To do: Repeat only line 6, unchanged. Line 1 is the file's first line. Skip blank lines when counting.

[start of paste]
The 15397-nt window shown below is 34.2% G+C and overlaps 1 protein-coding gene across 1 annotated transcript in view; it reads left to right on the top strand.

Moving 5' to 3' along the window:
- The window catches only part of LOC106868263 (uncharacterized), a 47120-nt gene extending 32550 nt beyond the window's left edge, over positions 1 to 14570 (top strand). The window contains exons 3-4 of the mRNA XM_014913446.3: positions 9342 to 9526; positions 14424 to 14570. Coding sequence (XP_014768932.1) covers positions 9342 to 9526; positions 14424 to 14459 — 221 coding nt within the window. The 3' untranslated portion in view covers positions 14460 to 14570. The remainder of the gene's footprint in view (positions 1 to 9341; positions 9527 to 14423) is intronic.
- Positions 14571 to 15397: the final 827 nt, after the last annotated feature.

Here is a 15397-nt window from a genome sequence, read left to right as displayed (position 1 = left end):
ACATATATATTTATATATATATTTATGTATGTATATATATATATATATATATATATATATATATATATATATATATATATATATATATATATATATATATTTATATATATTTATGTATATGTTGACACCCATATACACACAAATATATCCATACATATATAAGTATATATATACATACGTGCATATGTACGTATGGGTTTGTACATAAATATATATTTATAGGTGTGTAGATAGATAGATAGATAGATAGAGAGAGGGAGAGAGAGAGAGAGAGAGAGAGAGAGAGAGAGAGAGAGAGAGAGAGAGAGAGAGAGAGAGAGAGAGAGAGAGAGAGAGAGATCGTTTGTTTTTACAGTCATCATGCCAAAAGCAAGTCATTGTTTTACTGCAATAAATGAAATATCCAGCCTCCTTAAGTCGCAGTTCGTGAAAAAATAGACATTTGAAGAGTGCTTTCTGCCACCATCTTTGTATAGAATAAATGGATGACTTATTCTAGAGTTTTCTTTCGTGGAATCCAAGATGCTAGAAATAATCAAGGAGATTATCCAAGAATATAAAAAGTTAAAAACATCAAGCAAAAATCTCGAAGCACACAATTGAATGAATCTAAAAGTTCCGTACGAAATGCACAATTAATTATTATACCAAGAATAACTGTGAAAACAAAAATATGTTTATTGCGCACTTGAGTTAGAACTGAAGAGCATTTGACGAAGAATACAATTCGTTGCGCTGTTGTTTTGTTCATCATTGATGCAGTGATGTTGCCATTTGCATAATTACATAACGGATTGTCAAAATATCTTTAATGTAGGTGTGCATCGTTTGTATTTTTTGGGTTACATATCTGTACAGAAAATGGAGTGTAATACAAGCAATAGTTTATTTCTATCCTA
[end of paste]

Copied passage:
ACATATATATTTATATATATATTTATGTATGTATATATATATATATATATATATATATATATATATATATATATATATATATATATATATATATATATATTTATATATATTTATGTATATGTTGACACCCATATACACACAAATATATCCATACATATATAAGTATATATATACATACGTGCATATGTACGTATGGGTTTGTACATAAATATATATTTATAGGTGTGTAGATAGATAGATAGATAGATAGAGAGAGGGAGAGAGAGAGAGAGAGAGAGAGAGAGAGAGAGAGAGAGAGAGAGAGAGAGAGAGAGAGAGAGAGAGAGAGAGAGAGAGAGATCGTTTGTTTTTACAGTCATCATGCCAAAAGCAAGTCATTGTTTTACTGCAATAAATGAAATATCCAGCCTCCTTAAGTCGCAGTTCGTGAAAAAATAGACATTTGAAGAGTGCTTTCTGCCACCATCTTTGTATAGAATAAATGGATGACTTATTCTAGAGTTTTCTTTCGTGGAATCCAAGATGCTAGAAATAATCAAGGAGATTATCCAAGAATATAAAAAGTTAAAAACATCAAGCAAAAATCTCGAAGCACACAATTGAATGAATCTAAAAGTTCCGTACGAAATGCACAATTAATTATTATACCAAGAATAACTGTGAAAACAAAAATATGTTTATTGCGCACTTGAGTTAGAACTGAAGAGCATTTGACGAAGAATACAATTCGTTGCGCTGTTGTTTTGTTCATCATTGATGCAGTGATGTTGCCATTTGCATAATTACATAACGGATTGTCAAAATATCTTTAATGTAGGTGTGCATCGTTTGTATTTTTTGGGTTACATATCTGTACAGAAAATGGAGTGTAATACAAGCAATAGTTTATTTCTATCCTA